Thirty years ago Tuesday, 33-year-old software engineersubmitted a proposal to his boss that would set the technology world on fire and usher in the information age.
Berners-Lee was working at the European Organization for Nuclear Research (CERN) outside of Geneva, Switzerland, in 1989 when he wrote Information Management: A proposal. It was a blueprint for better managing and monitoring the flow of research at the labs, but within its pages were the underpinnings for what would become known as the .
Google, which was made possible by Berners-Lee's invention, on Tuesday marked the technology milestone with an animated Doodle featuring pixelated letters reminiscent of the crude, block graphics that were common on early web pages. The image of a globe slowly renders on the desktop computer's monitor as a reminder of the slow download speeds that hobbled our experiences in prebroadband days.
The whole thing began when Berners-Lee grew frustrated that CERN was losing track of valuable project information because of personnel turnover and incompatible computers people brought with them to the office.
"When two years is a typical length of stay, information is constantly being lost," he wrote. "The introduction of the new people demands a fair amount of their time and that of others before they have any idea of what goes on.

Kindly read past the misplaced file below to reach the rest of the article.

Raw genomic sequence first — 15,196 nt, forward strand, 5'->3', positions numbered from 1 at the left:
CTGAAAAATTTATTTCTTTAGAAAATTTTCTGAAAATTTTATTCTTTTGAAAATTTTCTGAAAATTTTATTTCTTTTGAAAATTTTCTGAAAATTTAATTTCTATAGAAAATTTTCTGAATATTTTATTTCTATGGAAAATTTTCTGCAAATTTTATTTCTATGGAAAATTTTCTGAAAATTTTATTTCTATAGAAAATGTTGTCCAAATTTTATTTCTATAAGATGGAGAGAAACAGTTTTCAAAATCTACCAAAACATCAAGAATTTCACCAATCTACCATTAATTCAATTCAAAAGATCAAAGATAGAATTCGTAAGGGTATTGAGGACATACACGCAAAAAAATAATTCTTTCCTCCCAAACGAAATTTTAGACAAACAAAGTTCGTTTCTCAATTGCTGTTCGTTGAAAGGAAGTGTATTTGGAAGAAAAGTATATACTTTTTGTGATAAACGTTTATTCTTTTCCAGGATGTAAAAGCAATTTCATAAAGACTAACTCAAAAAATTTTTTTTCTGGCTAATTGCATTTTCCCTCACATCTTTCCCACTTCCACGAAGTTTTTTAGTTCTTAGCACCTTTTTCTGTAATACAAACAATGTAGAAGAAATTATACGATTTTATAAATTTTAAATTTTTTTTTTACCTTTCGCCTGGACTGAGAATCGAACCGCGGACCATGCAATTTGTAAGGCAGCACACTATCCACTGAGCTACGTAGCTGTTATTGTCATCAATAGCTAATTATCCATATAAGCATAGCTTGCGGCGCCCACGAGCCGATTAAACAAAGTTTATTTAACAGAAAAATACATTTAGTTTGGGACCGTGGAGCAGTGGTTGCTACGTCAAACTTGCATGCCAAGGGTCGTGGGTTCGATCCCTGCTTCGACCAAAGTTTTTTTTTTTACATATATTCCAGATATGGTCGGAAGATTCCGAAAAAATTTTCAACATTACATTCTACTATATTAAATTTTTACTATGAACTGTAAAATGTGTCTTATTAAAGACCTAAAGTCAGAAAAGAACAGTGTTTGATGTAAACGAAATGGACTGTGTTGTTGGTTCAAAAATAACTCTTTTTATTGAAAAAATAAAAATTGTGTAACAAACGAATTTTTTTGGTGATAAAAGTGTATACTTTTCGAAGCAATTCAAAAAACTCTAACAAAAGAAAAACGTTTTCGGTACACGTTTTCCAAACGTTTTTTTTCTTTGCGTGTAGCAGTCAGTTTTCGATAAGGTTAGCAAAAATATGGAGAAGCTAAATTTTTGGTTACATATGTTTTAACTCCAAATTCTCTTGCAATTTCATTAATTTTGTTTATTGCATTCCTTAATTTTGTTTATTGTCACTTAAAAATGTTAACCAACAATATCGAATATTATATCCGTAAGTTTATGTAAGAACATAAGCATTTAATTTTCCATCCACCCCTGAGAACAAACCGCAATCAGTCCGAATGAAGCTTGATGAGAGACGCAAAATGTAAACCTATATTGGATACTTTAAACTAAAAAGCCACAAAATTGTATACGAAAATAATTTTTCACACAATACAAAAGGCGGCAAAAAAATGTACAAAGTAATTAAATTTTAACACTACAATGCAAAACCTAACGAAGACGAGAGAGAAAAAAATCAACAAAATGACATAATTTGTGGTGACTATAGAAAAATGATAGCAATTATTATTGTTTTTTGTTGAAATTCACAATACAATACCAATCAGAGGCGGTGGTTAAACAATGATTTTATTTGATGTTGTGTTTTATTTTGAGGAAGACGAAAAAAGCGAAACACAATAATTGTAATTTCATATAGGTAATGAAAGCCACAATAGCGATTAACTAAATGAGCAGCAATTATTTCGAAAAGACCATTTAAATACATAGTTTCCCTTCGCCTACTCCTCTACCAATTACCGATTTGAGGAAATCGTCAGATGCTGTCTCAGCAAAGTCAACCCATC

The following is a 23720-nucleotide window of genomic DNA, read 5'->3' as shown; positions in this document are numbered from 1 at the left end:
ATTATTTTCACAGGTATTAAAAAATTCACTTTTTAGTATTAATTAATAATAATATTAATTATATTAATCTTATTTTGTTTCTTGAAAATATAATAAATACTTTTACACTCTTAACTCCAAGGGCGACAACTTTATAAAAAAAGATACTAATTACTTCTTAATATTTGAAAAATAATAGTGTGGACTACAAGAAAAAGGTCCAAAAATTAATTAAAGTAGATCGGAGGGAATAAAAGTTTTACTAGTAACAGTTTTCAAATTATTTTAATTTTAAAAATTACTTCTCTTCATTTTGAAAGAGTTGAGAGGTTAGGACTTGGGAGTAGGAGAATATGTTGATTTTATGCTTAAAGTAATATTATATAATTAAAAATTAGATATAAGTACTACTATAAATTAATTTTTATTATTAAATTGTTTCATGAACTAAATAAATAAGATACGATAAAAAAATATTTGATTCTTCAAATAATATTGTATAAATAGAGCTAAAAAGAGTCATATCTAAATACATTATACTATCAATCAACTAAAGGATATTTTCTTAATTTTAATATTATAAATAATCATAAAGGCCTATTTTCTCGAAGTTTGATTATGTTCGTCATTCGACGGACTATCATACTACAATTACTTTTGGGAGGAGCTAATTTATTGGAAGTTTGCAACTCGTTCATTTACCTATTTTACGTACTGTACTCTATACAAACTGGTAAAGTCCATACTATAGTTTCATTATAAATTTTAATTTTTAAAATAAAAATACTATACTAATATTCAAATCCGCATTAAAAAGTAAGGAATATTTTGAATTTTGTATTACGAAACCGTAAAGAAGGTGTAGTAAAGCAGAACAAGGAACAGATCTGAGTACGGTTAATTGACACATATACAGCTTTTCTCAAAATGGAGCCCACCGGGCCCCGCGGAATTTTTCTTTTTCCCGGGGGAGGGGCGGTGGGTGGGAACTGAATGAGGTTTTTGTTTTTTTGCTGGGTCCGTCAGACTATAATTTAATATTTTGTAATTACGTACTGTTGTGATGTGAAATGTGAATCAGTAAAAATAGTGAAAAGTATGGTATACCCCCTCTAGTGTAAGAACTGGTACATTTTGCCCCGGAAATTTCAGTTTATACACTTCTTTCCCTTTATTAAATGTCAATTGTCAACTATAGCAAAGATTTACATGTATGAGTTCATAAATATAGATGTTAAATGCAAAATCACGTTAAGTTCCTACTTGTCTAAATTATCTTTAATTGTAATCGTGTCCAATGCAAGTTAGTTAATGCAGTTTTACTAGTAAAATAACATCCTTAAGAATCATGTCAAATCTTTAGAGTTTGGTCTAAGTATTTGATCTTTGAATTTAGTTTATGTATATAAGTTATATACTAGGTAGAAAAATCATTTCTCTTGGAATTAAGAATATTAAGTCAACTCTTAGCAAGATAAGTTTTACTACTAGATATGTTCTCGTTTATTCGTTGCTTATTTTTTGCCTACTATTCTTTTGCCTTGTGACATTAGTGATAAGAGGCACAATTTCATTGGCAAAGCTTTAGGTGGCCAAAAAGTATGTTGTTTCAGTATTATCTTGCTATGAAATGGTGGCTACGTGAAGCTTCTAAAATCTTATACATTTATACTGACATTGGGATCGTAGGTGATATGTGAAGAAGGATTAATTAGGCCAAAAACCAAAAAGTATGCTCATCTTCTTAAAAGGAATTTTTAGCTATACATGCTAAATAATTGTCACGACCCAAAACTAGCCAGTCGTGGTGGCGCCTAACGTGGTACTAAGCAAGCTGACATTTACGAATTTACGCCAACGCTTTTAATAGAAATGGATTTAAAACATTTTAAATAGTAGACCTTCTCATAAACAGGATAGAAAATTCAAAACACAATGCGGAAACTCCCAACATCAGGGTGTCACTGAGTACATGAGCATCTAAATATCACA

"The technical details of past projects are sometimes lost forever, or only recovered after a detective investigation in an emergency. Often, the information has been recorded, it just cannot be found."
Berners-Lee's proposal contained the basic concepts of the web, including ideas like HTML, URL and HTTP, but it would be another couple of years before he could demonstrate his idea. It would be another couple of years until Jim Clark and Marc Andreessen popularized the notion of commercial web browsing with Netscape in the mid-1990s.
In, Berners-Lee on Monday expressed optimism about what can be achieved in the next three decades.
"Given how much the web has changed in the past 30 years, it would be defeatist and unimaginative to assume that the web as we know it can't be changed for the better in the next 30," he said.
There are nearly 2 billion websites today; serving together as a platform for socializing, shopping, gaming or watching videos online, it's hard to imagine getting along with out it.
Happy birthday, web!
Originally published March 11.
Update, March 12: Adds more background on Tim Berners-Lee.